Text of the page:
The top 0.01% of all Americans make an average of $27,342,212. The bottom 90% make an average of $31,244.

The myth of Eros and meaning for today

So, where is Eros in all of this?

If freedom lies in the reconciliation between Poverty and Wealth, are we, then, becoming less free? In the Platonic sense, an erosic society would be one in which there is a balance between having and not having. This would be conceived of as a striving for inclusive completeness. Our freedom, that is, our completeness, would not be attainable individually. It would only be accessible at the collective level. Hence, our freedom would be contingent upon our willingness and ability to create an economic environment in which there was a commingling of “having and not-having” in regard to all individual constituents.

This means that our erosic society would create models that redistribute wealth, opportunity, resources and incentives across the board. Entitlement, on both ends of the spectrum, would need to be addressed in a manner that provided alternative counter-measures.

This, of course, challenges the concept of the American Dream as a right of passage. The idea of class mobility would be negated as, instead, we all simply became “Americans” working together to develop a society that provided for all. We would be people who not only cared about, but had cultivated, a certain degree of freedom.

We have been taught that our freedom is an inalienable, individual right. In order for this to be actualized, in practical terms, our freedom has to be available within a collective context. In an erosic society, we would be parts of a cooperative whole, instead of alienated individuals competing with one another. Our individual good would be contingent upon the good of the whole.

It’s interesting how much resistance there can be to this type of idea. And, yet, it is exactly the vision that our Founding Fathers put forth—“one Nation, indivisible, with liberty and justice for all.”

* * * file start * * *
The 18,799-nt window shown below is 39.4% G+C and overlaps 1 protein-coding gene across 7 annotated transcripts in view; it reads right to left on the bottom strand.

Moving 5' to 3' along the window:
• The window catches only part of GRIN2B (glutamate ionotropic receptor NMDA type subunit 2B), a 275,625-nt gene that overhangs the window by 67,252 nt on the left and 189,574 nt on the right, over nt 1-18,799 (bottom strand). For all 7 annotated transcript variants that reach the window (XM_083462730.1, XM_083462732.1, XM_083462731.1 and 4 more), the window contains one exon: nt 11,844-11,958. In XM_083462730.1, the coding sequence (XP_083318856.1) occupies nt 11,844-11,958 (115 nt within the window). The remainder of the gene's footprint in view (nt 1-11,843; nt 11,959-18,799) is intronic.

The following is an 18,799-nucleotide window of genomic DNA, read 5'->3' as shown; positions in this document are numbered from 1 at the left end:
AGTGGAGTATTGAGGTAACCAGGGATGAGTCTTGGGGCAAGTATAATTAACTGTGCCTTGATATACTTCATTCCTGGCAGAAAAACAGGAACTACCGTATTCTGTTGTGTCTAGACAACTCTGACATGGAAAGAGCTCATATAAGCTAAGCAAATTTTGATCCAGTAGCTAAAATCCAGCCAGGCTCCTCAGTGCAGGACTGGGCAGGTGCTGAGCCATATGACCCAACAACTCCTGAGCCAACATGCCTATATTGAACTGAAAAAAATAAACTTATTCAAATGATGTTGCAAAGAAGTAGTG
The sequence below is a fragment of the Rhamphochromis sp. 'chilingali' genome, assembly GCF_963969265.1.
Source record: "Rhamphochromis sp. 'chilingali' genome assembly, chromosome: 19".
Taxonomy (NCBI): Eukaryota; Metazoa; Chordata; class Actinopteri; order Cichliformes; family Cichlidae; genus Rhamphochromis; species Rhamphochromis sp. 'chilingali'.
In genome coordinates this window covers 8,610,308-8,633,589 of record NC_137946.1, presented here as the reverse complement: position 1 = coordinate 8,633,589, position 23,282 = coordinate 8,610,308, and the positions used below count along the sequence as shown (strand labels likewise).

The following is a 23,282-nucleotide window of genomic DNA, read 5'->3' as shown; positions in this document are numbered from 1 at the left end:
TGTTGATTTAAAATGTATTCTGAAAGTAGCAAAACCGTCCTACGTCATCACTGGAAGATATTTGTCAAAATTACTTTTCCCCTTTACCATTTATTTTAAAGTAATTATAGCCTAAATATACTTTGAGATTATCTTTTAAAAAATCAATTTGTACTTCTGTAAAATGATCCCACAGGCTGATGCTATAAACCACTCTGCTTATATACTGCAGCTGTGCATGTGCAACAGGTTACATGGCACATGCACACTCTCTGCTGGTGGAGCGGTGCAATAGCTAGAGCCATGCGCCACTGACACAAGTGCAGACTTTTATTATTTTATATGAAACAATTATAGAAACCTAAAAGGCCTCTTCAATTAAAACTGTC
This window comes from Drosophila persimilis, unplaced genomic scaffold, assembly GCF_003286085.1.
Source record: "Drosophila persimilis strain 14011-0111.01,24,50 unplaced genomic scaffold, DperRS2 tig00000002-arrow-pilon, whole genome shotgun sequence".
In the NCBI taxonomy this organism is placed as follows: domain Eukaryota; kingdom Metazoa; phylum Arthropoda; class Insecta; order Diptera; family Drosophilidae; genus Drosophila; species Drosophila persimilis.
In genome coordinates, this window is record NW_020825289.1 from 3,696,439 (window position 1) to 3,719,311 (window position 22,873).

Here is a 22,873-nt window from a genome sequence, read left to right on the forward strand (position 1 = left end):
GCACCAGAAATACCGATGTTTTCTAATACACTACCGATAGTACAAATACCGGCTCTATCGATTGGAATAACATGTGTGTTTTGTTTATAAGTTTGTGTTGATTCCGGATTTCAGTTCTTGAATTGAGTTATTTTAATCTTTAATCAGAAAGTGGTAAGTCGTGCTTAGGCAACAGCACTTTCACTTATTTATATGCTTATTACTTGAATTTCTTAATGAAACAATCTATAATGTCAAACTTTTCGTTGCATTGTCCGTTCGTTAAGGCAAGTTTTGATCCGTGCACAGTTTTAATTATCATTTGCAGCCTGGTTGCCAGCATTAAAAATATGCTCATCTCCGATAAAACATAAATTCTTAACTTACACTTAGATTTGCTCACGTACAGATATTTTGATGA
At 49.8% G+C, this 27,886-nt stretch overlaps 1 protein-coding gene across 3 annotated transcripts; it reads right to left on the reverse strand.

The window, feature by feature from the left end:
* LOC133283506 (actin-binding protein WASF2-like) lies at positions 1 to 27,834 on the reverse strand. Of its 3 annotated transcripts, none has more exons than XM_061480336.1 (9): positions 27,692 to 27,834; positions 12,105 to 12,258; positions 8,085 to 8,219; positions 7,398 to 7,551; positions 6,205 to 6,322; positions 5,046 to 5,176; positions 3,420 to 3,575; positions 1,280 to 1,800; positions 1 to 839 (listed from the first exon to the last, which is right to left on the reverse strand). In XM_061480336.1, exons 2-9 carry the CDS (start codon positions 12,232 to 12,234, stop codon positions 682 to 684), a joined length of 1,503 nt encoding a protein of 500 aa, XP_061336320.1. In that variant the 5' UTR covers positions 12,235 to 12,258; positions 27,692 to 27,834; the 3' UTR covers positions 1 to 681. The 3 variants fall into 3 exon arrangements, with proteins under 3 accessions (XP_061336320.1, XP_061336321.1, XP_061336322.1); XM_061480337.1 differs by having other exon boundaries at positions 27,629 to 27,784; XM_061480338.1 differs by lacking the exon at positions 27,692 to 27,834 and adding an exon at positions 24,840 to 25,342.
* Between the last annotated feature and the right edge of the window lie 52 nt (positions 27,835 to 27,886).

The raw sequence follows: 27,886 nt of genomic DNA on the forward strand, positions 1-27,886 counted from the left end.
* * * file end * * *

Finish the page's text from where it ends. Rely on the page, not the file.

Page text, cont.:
When, as in current conditions, there is an ever-widening divide between the “haves” and the “have nots,” there is certainly no manifestation of “liberty and justice for all.” Nor is there “one Nation, indivisible.”

These are sobering realizations.

In our culture, Eros is always, as Diotima taught, poor, rough, dirty and barefoot — wandering — seeking freedom in a dreamed of reconciliation of Wealth and Poverty. He is tired and weary. He beckons us to forego “rugged individualism” and to, instead, embrace our erosic nature — and, with him, to become free.

–Sherry L. Ackerman, PhD., Transition Voice

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Comments

  1. says

    I have been looking at cooperative models as practiced on a smaller scale than the very successful Mondragon, Spain. I have found myself moving from resistance to cultivation. It is indeed, time for a paradigm shift.

    • says

      Hi Kathryn. We’ve been trying to do a smaller-scale cooperative model for six years now. I’m not sure North America is ready for that. There are no end of resourceless people who want to take part, but the resourceful are still energy-fat with illusions of independence.

      So we could use some help!